The shopping channel as formula has been largely unaltered since it emerged in the heady consumerism of Eighties America, hooking in thousands of viewers desperate for everything from a new fridge to a necklace.
Legions of smiling salesmen extolling the virtues of hoovers, ovens and hairdriers on the likes of QVC might feel like a throwback, but they have long proved immune to the sweeping changes wrought elsewhere by the internet age.
Now, however, the digital world is finally catching up.
Live shopping, as it is known, allows for browsers to view a far wider variety of wares through streaming.
“Think of it as a reimagination of QVC,” early adopter David Feng said during a live TV interview on Bloomberg two years ago. In 2019, Feng’s live shopping app Packagd was snapped up by Facebook, which paid an undisclosed sum for a firm with five staff that was last valued at $21m (£16m).
As novel as it sounds, live shopping has long been a hit in China, where it was estimated to be worth $63bn last year according to Coresight Research. Consumers on Alibaba’s Taobao Live can scroll through all manner of items for sale. BMW salesmen show off the latest model while foodies munch on bags of dried shrimp in a constant advertising blitz.
Kuaishou, a social media rival to TikTok, has more than 100m people tuning into live shopping streams every month. China’s most powerful shopping streamer Viya is reported to have made a record $385m (£301m) in profit in a single day and once helped Kim Kardashian sell 15,000 bottles of her perfume in a manner of minutes.
“We are way behind in the west,” says Cathy McCabe, former Burberry and Jaeger technology chief. “It has always been common to buy on WeChat and Alibaba and it really underpins the impulsivity, immediacy and convenience that we know drives purchases – you can see the product and you get energy and a vibe which you don’t get from just browsing alone.”
The sluggish response may be explained by analysts’ failure to predict the extraordinary rise of the mobile.
China bypassed desktop computing, with many consumers experiencing the internet for the first time on a smartphone. Meanwhile, western retailers have spent years investing and perfecting the shopping experience for a bigger screen. Toggling between a YouTube video recommending mascara and several e-commerce websites to compare prices is a painful experience on mobile, and now the websites themselves are focusing entirely on buying through your phone.
Culturally, the importance of haggling in the east sits well on social media. Hugely popular Chinese app Pinduoduo offers discounts for social buying, encouraging groups to purchase at the same time and share their experience online. This gives Facebook, Instagram and Google a distinct advantage because they can merge social media, peer reviews and payments in one place.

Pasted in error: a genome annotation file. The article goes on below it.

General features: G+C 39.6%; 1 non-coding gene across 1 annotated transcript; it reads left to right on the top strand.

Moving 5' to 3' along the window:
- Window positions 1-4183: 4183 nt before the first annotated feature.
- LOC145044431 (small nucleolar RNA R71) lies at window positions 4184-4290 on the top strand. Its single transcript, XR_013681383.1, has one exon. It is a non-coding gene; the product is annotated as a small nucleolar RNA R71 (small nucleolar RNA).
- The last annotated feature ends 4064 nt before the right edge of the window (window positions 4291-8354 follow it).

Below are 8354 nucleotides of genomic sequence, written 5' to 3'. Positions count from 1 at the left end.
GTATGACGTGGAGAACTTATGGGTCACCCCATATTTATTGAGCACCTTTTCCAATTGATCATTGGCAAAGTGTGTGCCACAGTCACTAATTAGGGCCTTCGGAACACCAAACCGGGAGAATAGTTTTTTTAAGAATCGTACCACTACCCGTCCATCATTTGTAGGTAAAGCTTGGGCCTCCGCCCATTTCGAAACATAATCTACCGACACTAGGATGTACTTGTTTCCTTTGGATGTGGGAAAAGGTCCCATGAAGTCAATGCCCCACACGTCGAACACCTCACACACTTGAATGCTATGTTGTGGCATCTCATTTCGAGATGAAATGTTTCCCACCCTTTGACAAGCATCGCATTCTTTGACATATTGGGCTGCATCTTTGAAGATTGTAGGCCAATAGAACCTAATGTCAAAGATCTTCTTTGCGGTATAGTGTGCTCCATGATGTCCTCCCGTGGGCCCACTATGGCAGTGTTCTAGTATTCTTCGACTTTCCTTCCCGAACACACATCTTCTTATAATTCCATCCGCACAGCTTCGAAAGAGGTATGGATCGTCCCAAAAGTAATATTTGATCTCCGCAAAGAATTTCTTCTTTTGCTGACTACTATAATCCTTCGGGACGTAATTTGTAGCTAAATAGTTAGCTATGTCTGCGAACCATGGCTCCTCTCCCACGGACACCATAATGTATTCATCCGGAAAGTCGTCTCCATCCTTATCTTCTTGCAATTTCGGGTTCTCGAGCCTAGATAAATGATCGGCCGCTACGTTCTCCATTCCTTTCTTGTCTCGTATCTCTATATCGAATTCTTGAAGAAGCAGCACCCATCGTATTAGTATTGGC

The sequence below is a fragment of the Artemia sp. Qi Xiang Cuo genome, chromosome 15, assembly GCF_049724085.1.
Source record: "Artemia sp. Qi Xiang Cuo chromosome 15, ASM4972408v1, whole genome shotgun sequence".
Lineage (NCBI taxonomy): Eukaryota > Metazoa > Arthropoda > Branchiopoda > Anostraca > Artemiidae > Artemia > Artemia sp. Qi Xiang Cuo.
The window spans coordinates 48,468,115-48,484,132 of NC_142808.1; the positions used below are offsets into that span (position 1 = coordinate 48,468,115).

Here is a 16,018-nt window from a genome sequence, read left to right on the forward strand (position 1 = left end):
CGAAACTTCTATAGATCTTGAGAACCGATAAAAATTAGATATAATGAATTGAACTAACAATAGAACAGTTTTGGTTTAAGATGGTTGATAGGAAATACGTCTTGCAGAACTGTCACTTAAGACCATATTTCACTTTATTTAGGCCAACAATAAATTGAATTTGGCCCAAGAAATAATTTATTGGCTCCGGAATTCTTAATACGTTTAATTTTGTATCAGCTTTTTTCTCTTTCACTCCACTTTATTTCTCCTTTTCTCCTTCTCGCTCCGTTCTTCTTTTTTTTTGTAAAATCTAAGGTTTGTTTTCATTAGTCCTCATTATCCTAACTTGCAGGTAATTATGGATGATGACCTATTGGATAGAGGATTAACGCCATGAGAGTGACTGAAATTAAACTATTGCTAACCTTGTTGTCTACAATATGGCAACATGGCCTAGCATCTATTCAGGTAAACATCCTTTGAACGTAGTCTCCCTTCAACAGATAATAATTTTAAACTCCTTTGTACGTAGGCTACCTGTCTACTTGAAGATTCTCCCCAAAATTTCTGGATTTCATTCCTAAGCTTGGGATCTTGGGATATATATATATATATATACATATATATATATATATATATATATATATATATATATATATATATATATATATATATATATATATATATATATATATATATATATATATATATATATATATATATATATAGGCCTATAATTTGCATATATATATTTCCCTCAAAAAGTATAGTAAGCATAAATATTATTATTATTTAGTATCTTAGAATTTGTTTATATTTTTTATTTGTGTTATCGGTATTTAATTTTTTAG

The pandemic has accelerated the adoption of video shopping in the UK, with brands such as Ace and Tate offering consultations to find glasses frames that suit a browser’s face. John Lewis has also launched personal styling appointments, with results that suggest the trend may be here to stay.
Retailers traditionally might have secured purchases from 20-25pc of those visiting a bricks and mortar store, but video consultations are converting 60pc of customers, says McCabe, who is now chief executive of consultant Proximity Insight and has clients including John Lewis and fashion chain Matches.com.
But if Amazon Live, a shopping service that launched in 2019 to little fanfare, is anything to go by, simply setting up a live stream on a website is not enough.
This week, Google revealed it had dipped its toe into the water with a new app named Shoploop, a TikTok style video service where users publish 90-second clips to sell beauty products. The service is only available on a smartphone and aims to be entertaining while it serves up sales pitches.
Google is acutely aware of how popular videos of women doing their make-up can be. Its video platform Youtube features thousands of beauty tutorials that have racked up hundreds of millions of views. The firm may have missed a major advertising opportunity with YouTube, but it is aggressively making up for it with Shoploop, which not so much blurs the line between user content and advertising but morphs them unapologetically into one. Scroll down and there are hours of influencers sharing clips spraying themselves in fake tan, tutoring viewers on facial massagers and showing how to create “the perfect curl” with the latest hair tongs.
“Before, when we had big campaigns for Chanel or Carolina Herrera, we were spending thousands of dollars to create beautiful photos,” says Laura Barrera, fashion branding expert at Gig Miami. “Now, brands want to invest in social media with an everyday girl just trying on the items.”
Much to the tech titan’s frustration, a small Los Angeles based start-up called Popshop Live has already beaten Google and Facebook to live shopping after launching last month. The app, which has secured $4.5m in funding, gives small business owners hour-long slots to live stream a shopping spree. One seller claimed she can make more sales during a single PopShop Live streaming event than in a week at the two stores she owns.
It is clear that to keep up, retailers will need to adapt – and fast.
“It is like reading a comic book versus going to the cinema,” says Allen Adamson, a professor at New York University’s Stern School of Business. “Once consumers get used to video, they are only going to want to shop that way.”
Perhaps rivals to the TV shopping channel have finally hit on a winning formula.